Hinduism is largely based on the caste system, a social categorization with a hereditary character. He came from the four vamas, or classes, that once ruled Aryan society. At the top of the hierarchy stood the Brahmins, or priests, and the feshatriya, the warriors. Then came the Vaishya - peasants and merchants - and, at a lower level, the shudra, which brought together artisans, laborers and slaves. kings traditionally belonged to the warrior caste, while being invested with important religious functions, including performing the rituals of fertility of the earth.
In 500 BC. By AD, Hinduism had spread throughout the Indian subcontinent. The Brahmins had evolved into a power class, and the questioning of their role encouraged the emergence of new sects, such as Jainism (still widely practiced in India) and Buddhism. The latter was founded by Siddharta Gautama (c. 563-483 BC), whose teachings were disseminated in the plain of the Ganges and its surroundings. However, Buddhism did not become truly popular until the reign of Emperor Ashoka from 268 to 233 BC. J.-C.
The reign of Emperor Ashoka
Ashoka was the third ruler of the Maurya dynasty, inaugurated by his grandfather, Chandragupta, who reigned from 321 to 293 BC. A skilled administrator and accomplished military man, Chandragupta earned a reputation as commanding troops in northwest India during the time of Alexander the Great's invasion of the Indus Valley. Then he seized Magadha, the most influential kingdom in the Ganges plain. At the head of a powerful central government, he built roads, irrigation systems and other public amenities. Chandragupta ended up subduing almost all of northern India. His son, Bindusara, who wielded power from 293 to 268 BC. AD, extended the sphere of Mauritian influence to the Deccan, the central plateau of the country.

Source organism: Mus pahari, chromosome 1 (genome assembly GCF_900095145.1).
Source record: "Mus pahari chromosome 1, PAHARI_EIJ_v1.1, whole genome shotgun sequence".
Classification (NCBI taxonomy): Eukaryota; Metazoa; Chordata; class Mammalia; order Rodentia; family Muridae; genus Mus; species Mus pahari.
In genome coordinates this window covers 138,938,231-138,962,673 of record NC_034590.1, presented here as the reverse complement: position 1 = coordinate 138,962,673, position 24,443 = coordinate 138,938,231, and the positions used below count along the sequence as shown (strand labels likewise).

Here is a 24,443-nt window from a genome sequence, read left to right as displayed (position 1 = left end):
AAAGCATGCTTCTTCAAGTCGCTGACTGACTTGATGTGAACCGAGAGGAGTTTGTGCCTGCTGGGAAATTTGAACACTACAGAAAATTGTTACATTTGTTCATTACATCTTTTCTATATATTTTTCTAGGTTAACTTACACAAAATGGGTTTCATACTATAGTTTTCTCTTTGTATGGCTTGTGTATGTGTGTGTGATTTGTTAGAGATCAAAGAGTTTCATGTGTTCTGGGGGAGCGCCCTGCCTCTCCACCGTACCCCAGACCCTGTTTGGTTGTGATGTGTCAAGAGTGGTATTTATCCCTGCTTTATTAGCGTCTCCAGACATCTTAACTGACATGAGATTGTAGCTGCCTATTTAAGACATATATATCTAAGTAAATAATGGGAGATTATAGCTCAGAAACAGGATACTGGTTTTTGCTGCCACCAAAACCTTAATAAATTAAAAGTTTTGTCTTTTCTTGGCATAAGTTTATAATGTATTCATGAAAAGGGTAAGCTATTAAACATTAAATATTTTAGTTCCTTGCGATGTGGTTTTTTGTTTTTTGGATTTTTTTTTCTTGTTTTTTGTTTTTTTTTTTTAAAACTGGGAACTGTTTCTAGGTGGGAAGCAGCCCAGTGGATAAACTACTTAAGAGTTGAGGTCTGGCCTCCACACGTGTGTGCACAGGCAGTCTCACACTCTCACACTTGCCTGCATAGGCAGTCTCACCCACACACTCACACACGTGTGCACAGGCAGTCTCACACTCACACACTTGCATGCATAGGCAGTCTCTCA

Ashoka began her reign with the conquest of Kalinga, in eastern India. However, horrified by the suffering caused by the war, Ashoka converted to Buddhism and placed his life under the banner of non-violence. The new follower informed neighboring heads of state that he would never attack them, gave up the hunt and became a vegetarian.
On Ashoka's orders, the teachings of Buddha were carved on rock faces and stone stelae all over India. He sent missionaries to Ceylon, Indonesia, and Central Asia, where Buddhism enjoyed considerable success, and to Syria, Egypt and Anatolia. Religious tolerance was also one of the precepts advocated by Ashoka. In India, many converted to Buddhism. However, the majority of Indians continued to devote themselves to traditional Hindu worship in peace.
The Mauryan Empire began to decline with the death of Ashoka. In 185 BC. AD, it was divided into several independent states. The latter offered little resistance to the new invaders from Central Asia, the Sakas (related to the Scythians). Then surged the Rushans, who took control of a string of territories to the north. They developed trade with China, Persia and Rome. These newcomers, adopting the language and religion of their subjects, fully assimilated Indian culture. At this time, flourishing ports and independent kingdoms were beginning to emerge in southern India, thanks to the development of maritime trade routes.
- The Forgotten Cities of the Indus: Archeology of PakistanThe Forgotten Cities of the Indus: Archeology of Pakistan. Guimet Museum, 2008.
- India and the invasion of nowhere: The last den of the Aryan myth, by Michel Danino. Les Belles Lettres, October 2006.